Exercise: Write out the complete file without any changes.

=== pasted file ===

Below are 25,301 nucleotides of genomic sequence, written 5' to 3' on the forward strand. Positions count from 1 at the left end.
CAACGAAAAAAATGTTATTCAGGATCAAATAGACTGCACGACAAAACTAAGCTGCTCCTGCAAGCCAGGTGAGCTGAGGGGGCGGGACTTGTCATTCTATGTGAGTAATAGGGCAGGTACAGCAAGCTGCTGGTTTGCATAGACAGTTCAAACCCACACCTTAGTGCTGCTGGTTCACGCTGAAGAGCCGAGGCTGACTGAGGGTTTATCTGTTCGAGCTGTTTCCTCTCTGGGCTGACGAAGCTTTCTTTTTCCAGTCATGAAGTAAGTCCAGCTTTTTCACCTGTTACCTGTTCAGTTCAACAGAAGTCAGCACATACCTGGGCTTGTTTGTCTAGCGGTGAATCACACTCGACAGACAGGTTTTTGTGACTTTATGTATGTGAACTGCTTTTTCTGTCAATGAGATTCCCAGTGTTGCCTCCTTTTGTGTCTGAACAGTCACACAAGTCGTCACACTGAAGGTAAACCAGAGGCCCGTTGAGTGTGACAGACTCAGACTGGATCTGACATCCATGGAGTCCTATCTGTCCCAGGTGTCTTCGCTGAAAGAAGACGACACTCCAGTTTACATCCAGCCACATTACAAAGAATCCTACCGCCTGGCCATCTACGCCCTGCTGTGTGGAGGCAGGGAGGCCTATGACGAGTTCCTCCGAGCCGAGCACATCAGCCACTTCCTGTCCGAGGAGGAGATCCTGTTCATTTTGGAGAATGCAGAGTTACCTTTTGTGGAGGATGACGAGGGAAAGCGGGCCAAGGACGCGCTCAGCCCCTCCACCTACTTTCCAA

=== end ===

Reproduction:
Below are 25,301 nucleotides of genomic sequence, written 5' to 3' on the forward strand. Positions count from 1 at the left end.
CAACGAAAAAAATGTTATTCAGGATCAAATAGACTGCACGACAAAACTAAGCTGCTCCTGCAAGCCAGGTGAGCTGAGGGGGCGGGACTTGTCATTCTATGTGAGTAATAGGGCAGGTACAGCAAGCTGCTGGTTTGCATAGACAGTTCAAACCCACACCTTAGTGCTGCTGGTTCACGCTGAAGAGCCGAGGCTGACTGAGGGTTTATCTGTTCGAGCTGTTTCCTCTCTGGGCTGACGAAGCTTTCTTTTTCCAGTCATGAAGTAAGTCCAGCTTTTTCACCTGTTACCTGTTCAGTTCAACAGAAGTCAGCACATACCTGGGCTTGTTTGTCTAGCGGTGAATCACACTCGACAGACAGGTTTTTGTGACTTTATGTATGTGAACTGCTTTTTCTGTCAATGAGATTCCCAGTGTTGCCTCCTTTTGTGTCTGAACAGTCACACAAGTCGTCACACTGAAGGTAAACCAGAGGCCCGTTGAGTGTGACAGACTCAGACTGGATCTGACATCCATGGAGTCCTATCTGTCCCAGGTGTCTTCGCTGAAAGAAGACGACACTCCAGTTTACATCCAGCCACATTACAAAGAATCCTACCGCCTGGCCATCTACGCCCTGCTGTGTGGAGGCAGGGAGGCCTATGACGAGTTCCTCCGAGCCGAGCACATCAGCCACTTCCTGTCCGAGGAGGAGATCCTGTTCATTTTGGAGAATGCAGAGTTACCTTTTGTGGAGGATGACGAGGGAAAGCGGGCCAAGGACGCGCTCAGCCCCTCCACCTACTTTCCAA